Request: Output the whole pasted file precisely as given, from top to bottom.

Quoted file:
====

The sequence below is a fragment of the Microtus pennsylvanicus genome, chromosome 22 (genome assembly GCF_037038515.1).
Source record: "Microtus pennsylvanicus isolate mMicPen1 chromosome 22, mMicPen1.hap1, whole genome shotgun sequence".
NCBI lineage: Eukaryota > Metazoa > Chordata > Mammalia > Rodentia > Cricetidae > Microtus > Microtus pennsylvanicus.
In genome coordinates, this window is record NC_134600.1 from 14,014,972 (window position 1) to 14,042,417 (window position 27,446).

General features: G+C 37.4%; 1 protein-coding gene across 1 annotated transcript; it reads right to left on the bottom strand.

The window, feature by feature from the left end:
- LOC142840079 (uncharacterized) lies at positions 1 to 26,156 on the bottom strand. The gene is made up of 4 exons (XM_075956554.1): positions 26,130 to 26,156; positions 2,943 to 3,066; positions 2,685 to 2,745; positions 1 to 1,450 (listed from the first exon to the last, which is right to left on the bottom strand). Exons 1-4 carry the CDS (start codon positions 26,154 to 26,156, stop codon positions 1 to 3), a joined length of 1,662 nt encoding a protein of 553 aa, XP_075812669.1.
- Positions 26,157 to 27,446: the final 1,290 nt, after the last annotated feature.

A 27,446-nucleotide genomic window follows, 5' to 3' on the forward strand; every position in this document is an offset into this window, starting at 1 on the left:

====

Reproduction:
The sequence below is a fragment of the Microtus pennsylvanicus genome, chromosome 22 (genome assembly GCF_037038515.1).
Source record: "Microtus pennsylvanicus isolate mMicPen1 chromosome 22, mMicPen1.hap1, whole genome shotgun sequence".
NCBI lineage: Eukaryota > Metazoa > Chordata > Mammalia > Rodentia > Cricetidae > Microtus > Microtus pennsylvanicus.
In genome coordinates, this window is record NC_134600.1 from 14,014,972 (window position 1) to 14,042,417 (window position 27,446).

General features: G+C 37.4%; 1 protein-coding gene across 1 annotated transcript; it reads right to left on the bottom strand.

The window, feature by feature from the left end:
- LOC142840079 (uncharacterized) lies at positions 1 to 26,156 on the bottom strand. The gene is made up of 4 exons (XM_075956554.1): positions 26,130 to 26,156; positions 2,943 to 3,066; positions 2,685 to 2,745; positions 1 to 1,450 (listed from the first exon to the last, which is right to left on the bottom strand). Exons 1-4 carry the CDS (start codon positions 26,154 to 26,156, stop codon positions 1 to 3), a joined length of 1,662 nt encoding a protein of 553 aa, XP_075812669.1.
- Positions 26,157 to 27,446: the final 1,290 nt, after the last annotated feature.

A 27,446-nucleotide genomic window follows, 5' to 3' on the forward strand; every position in this document is an offset into this window, starting at 1 on the left: